"Guardsmen Roderick worked hard throughout Mission Specific Training to learn the skills needed to deploy on an operational tour. He said that he joined the Army so that he could go to Afghanistan - he relished the chance for adventure. He was employed in the demanding Police Advisory role requiring the utmost patience and professionalism - Guardsman Roderick displayed both with aplomb. His honest, straightforward and inclusive nature endeared him to his Afghan partners: he was a key part of the team.

"Guardsman Roderick well understood the inherent risks of being a soldier - his death is keenly felt by his brother guardsmen in Number 2 Company. Guardsman Roderick, without doubt, made a difference to the daily lives of the ordinary Helmandi people and, knowing this, we continue with our mission - we have made a difference and will continue to do so.

"At this most difficult time, our thoughts and prayers are with Guardsman Roderick's family. Cymru am Byth."

Lieutenant John Scarlett, Coldstream Guards, Police Advisory Team Commander, Number 2 Company, 1st Battalion Welsh Guards, said:

"The first thing that springs to mind when I think of Guardsman Roderick is that he had a heart of gold. Everything he did, every thought and deed was with the best of intentions. He was the king of cheesy grins and corny chat up lines, the epitome of a gentle soul and natural charm. Since my arrival in the Welsh Guards in January, our team has become very close and it is fair to say that Guardsman Roderick was at the very heart of our tightly knit group. He was a ferociously fit individual and he always gave his best and tried to do what was right for the lads.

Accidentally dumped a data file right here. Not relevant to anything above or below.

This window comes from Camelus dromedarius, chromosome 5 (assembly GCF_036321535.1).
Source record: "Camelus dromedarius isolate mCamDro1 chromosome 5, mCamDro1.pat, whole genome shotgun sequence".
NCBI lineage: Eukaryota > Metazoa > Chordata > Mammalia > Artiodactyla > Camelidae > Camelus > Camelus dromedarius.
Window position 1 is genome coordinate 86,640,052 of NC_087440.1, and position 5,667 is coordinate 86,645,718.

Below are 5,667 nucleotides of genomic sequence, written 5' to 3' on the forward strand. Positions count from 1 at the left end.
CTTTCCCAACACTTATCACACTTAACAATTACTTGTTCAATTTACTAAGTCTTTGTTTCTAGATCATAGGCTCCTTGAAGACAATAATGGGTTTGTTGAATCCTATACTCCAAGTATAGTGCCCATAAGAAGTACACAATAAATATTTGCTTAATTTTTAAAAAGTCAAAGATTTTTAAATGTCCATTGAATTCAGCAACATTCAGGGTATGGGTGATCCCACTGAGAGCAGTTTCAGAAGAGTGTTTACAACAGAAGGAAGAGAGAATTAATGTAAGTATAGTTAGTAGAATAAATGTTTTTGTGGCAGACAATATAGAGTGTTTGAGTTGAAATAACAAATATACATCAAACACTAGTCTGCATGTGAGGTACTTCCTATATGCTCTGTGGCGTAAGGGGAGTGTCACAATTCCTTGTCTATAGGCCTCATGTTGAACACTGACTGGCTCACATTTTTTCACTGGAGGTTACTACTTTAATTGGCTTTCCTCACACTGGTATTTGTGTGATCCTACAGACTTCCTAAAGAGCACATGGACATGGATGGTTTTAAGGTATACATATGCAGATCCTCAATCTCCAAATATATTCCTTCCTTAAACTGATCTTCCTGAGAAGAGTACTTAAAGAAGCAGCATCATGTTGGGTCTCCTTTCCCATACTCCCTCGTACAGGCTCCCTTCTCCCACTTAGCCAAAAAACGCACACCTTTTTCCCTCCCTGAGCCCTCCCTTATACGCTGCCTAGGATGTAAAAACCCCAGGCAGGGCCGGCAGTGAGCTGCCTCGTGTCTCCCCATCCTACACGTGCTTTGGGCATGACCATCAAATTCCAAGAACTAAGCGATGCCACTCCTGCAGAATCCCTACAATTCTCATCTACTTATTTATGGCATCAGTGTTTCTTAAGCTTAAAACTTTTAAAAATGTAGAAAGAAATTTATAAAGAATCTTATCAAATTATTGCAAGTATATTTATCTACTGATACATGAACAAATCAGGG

"He lost his life in tragic and unfortunate circumstances. My thoughts are with his family and friends. It is important for everyone to know that Guardsman Roderick was playing his part in what is an essential role in Afghanistan and his sacrifice will never be forgotten.

"Rodders, I will miss you 'butt'. The boys will never forget you and we will make sure that you will be remembered for all the right reasons. You have left a massive gap in our lives that will never be filled. I want you to know that 'Chall' and I are deeply proud of you. We will be there for your family whenever they need us and I promise you that your loss will not be in vain. Have fun up there. We will see you on the other side. I expect a pint in hand, a grin across your face and some stories of what we've missed."

Warrant Officer Class 2 Paul Dunn, Company Sergeant Major, Number 2 Company, 1st Battalion Welsh Guards, said:

"Guardsman Roderick was an exceptionally fit man and a workhorse on operations. He gave everything for his fellow Guardsman and stepped up to the plate on many occasions to help others who were struggling. In barracks Guardsman Roderick lived life to the full. He trained hard and did the same when out on the town. He was a true No. 2 Company man within the Battalion. He will be missed by us all. Our thoughts are with the family of Guardsman Roderick at this time. Rest in Peace".

Lance Sergeant Laurie Challenger, Police Advisory Team Second-in-Command, Number 2 Company, 1st Battalion Welsh Guards, said:

"Rodders' was my favourite Guardsman, a hard working guy who always smiled no matter what. He had been in my team since he'd been in the Welsh Guards. He was very popular with all the men and his stories were something you always laughed at. He first started his leadership skills in my section in Kenya and he reminded me of myself when I was a young commander so I took him under my wing. He again worked very, very hard and I must say with honesty I will never find another harder working man again. He would have gone very far in the Welsh Guards with his fitness and effort. I would have been proud to have seen him go up the ranks. I will miss him terribly and will never forget him for as long as I live.

"My thoughts go out to his family and girlfriend so again my deepest sympathies to you all. You will be missed my friend, thanks for all the memories. You will always be talked about but I think you already know that. Rest in peace. I'll see you on the re-org".

Guardsman Mark Edwards, Police Advisory Team, Number 2 Company, 1st Battalion Welsh Guards, said: